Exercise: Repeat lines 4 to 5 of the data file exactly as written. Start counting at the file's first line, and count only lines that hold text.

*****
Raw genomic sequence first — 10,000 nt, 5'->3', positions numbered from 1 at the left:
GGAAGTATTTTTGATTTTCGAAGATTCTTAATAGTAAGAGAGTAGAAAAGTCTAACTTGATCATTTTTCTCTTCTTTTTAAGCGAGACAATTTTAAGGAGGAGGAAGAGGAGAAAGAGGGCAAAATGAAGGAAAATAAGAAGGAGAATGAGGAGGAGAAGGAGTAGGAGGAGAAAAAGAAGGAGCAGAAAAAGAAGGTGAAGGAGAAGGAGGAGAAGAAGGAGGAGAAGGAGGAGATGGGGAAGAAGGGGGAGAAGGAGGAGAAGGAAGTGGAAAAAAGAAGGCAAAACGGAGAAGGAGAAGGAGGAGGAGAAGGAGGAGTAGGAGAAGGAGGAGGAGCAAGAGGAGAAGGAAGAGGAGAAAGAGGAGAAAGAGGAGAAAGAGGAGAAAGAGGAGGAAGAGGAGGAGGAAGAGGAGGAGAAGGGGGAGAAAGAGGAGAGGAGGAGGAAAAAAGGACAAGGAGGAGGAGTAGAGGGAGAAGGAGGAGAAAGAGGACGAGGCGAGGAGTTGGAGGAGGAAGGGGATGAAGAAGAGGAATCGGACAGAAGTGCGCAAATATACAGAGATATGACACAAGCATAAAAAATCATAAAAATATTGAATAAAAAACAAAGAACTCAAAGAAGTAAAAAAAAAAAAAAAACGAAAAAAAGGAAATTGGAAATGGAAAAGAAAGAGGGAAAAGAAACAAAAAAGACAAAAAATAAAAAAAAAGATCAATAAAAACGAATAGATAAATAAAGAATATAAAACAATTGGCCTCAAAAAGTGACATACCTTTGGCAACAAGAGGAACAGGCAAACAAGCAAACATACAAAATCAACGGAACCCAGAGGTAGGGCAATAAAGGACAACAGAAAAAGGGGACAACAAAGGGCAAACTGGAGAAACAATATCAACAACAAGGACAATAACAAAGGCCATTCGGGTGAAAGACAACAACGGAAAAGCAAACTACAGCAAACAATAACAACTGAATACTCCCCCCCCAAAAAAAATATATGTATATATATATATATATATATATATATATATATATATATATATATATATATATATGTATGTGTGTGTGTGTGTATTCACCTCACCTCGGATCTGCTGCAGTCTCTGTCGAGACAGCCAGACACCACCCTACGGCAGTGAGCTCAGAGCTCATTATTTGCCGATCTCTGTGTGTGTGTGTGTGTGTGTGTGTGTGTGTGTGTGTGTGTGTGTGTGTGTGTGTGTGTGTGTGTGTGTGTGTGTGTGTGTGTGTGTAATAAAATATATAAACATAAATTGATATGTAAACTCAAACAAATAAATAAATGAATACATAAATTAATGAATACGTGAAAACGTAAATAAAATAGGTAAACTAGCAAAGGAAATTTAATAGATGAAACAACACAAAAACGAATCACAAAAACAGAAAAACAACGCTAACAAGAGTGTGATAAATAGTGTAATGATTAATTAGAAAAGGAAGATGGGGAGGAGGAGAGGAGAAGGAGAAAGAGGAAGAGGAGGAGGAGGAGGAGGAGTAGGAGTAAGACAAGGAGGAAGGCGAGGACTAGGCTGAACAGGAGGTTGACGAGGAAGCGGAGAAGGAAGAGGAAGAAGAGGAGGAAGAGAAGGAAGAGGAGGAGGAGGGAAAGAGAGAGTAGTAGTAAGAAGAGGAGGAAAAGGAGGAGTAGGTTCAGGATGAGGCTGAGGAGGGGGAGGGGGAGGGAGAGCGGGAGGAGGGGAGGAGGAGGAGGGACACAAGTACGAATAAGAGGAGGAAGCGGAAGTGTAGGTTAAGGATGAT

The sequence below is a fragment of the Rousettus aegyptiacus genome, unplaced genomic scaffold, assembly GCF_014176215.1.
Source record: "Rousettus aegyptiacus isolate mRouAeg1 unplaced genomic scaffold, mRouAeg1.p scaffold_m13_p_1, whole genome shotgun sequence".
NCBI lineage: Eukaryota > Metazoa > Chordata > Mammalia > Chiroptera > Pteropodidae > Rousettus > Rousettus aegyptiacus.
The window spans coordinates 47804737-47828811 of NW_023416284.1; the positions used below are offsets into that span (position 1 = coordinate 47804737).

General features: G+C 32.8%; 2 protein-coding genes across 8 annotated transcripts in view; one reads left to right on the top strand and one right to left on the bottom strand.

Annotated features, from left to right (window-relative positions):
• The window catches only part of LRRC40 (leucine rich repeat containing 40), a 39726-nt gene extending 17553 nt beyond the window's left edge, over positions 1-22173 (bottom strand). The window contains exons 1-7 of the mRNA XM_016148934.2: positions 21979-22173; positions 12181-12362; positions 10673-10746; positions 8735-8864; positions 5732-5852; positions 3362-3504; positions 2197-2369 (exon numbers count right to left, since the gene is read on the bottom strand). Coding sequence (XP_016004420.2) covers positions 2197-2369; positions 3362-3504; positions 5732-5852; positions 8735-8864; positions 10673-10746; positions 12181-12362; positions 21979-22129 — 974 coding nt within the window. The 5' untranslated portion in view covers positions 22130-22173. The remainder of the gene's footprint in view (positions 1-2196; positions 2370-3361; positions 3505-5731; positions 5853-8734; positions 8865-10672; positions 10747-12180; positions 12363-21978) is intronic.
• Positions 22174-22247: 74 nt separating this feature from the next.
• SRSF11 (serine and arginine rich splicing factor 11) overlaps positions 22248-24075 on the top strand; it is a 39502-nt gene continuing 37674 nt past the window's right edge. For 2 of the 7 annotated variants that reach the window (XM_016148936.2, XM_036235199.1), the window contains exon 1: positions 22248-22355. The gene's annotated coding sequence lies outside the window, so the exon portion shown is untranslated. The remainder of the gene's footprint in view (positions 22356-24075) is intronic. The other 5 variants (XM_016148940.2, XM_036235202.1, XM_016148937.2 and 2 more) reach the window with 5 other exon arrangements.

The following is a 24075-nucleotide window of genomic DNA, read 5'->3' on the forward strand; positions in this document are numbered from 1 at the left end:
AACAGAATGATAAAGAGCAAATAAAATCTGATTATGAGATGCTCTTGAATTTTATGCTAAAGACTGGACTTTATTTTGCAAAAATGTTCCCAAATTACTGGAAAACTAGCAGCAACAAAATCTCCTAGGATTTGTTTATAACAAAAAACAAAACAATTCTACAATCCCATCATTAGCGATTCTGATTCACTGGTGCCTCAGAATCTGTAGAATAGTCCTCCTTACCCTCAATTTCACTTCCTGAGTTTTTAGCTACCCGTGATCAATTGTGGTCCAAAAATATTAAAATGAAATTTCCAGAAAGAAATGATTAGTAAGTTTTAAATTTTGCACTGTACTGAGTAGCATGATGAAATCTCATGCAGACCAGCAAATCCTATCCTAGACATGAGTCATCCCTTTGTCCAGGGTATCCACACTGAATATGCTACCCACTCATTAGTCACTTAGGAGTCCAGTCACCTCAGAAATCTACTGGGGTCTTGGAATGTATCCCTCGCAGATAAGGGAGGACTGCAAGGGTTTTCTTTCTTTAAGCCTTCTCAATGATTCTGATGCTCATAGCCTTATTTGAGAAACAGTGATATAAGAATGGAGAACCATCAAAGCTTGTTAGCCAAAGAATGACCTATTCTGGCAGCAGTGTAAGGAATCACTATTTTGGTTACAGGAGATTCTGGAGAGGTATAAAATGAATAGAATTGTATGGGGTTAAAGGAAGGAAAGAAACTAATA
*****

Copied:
Source record: "Rousettus aegyptiacus isolate mRouAeg1 unplaced genomic scaffold, mRouAeg1.p scaffold_m13_p_1, whole genome shotgun sequence".
NCBI lineage: Eukaryota > Metazoa > Chordata > Mammalia > Chiroptera > Pteropodidae > Rousettus > Rousettus aegyptiacus.